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5 Reasons Why Your Perception Of The ‘Perfect Body’ Is Totally F**ked

Hey, guess what? The idea that there is one “perfect body” that every woman should strive for is a complete and total lie. That body doesn’t exist, and it never did. There are bodies of all sizes and shapes, and all of them are wonderful in their own way. They house our organs and bring us physical pleasure. But so many of us aren’t happy with our bodies, and part of the reason why is the images we consume every day.

How many times have you opened a magazine and envied a model or celebrity who you think looks amazing? How often do you scroll through your Instagram feed and compare your body to somebody else’s? Your perception is being manipulated, influenced by things you may not even be consciously aware of, like lighting, photo retouching, and plastic surgery. And it’s important to realize this, lest you start to think what you’re seeing is real.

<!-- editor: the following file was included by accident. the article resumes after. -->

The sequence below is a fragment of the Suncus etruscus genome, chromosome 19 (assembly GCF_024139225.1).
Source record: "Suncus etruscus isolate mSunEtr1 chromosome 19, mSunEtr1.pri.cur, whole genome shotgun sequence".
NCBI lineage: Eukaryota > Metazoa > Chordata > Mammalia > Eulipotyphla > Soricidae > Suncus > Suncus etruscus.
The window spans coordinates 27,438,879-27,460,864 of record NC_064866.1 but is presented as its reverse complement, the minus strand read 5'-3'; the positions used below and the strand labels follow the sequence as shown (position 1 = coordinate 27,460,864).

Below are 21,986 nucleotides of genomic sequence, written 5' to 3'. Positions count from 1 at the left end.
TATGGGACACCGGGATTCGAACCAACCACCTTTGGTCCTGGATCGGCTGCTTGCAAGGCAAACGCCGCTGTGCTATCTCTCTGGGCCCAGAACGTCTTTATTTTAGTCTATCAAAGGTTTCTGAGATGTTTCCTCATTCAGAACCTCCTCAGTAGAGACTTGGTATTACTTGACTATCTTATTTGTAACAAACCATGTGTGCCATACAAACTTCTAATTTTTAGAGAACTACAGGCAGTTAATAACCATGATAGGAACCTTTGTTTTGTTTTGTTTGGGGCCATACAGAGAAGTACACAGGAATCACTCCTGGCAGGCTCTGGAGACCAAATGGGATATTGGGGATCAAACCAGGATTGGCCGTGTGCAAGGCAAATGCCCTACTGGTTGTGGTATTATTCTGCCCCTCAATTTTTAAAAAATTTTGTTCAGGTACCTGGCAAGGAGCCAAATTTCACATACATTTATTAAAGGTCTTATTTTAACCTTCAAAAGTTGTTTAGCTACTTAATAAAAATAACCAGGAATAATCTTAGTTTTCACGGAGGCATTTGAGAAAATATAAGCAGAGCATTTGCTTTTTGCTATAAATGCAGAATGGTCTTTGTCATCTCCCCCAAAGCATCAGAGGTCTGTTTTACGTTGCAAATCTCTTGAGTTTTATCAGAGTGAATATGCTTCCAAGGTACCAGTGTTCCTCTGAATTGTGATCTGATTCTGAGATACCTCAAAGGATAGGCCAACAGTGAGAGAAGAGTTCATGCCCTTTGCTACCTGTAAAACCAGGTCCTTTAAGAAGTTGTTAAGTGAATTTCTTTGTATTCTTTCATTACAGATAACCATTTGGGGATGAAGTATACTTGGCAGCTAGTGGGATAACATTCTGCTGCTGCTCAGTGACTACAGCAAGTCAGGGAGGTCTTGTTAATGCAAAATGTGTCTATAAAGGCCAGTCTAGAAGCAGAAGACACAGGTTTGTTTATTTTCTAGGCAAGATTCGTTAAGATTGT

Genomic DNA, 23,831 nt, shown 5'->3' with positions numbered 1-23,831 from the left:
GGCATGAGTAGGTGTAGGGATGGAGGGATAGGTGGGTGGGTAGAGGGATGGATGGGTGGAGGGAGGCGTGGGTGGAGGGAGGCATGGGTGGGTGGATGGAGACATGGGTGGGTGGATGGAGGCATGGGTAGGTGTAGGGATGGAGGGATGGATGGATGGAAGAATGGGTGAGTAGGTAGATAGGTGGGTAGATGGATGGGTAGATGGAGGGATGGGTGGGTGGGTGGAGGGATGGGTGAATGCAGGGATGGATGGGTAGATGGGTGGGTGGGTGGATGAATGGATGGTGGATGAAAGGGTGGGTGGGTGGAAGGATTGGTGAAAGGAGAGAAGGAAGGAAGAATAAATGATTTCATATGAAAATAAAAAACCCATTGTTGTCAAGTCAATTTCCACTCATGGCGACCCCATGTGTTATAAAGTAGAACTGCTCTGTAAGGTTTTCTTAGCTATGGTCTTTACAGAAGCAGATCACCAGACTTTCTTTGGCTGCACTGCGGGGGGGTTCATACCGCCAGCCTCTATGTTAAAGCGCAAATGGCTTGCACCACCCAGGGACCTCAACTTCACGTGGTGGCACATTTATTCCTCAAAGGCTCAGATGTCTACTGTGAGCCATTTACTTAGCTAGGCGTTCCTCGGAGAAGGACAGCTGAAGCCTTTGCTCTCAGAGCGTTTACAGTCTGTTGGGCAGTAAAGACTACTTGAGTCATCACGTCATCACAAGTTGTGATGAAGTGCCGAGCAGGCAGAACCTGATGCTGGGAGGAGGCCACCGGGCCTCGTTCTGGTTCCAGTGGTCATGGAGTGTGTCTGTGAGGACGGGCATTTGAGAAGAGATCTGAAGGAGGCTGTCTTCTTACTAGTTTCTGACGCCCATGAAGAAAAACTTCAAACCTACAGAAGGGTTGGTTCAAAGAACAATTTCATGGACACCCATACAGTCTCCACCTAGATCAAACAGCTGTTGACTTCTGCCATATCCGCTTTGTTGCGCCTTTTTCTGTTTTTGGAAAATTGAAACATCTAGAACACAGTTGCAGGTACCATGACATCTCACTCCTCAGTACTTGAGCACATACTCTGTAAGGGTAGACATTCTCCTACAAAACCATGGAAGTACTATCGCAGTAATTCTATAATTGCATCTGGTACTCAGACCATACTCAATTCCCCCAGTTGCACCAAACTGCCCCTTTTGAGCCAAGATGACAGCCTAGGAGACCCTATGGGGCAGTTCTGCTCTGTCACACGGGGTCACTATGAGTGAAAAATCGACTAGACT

Casually flashing some innocent beach goers ? @marceauphotography

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It’s high time we stop looking at what we see on TV and in movies and magazines and thinking that the bodies shown there represent “perfection.” Let’s look at some of the ways that our reality is being skewed.

5. Photoshop

Almost every single picture you see in a magazine has been retouched. After over 25 years of life with Photoshop, we hardly even notice anymore. Make-up free photos of celebrities go viral because of just how rare they are. Photoshop is used to remove cellulite and shadows, blur out imperfections, make people’s appendages look thinner and their boobs and butts look bigger. But that doesn’t represent reality and we need to remember that when we see these pictures.

In an interview with DW in 2015, German media scholar Thomas Knieper explained, “The entire fashion industry is ethically highly problematic. By stretching the legs of stars, shrinking their waists and removing their wrinkles and skin blemishes, people admire them even more and try to emulate them.” Knieper went on to say that studies show that people who are often exposed to heavily edited pictures start to believe that what they see is the norm.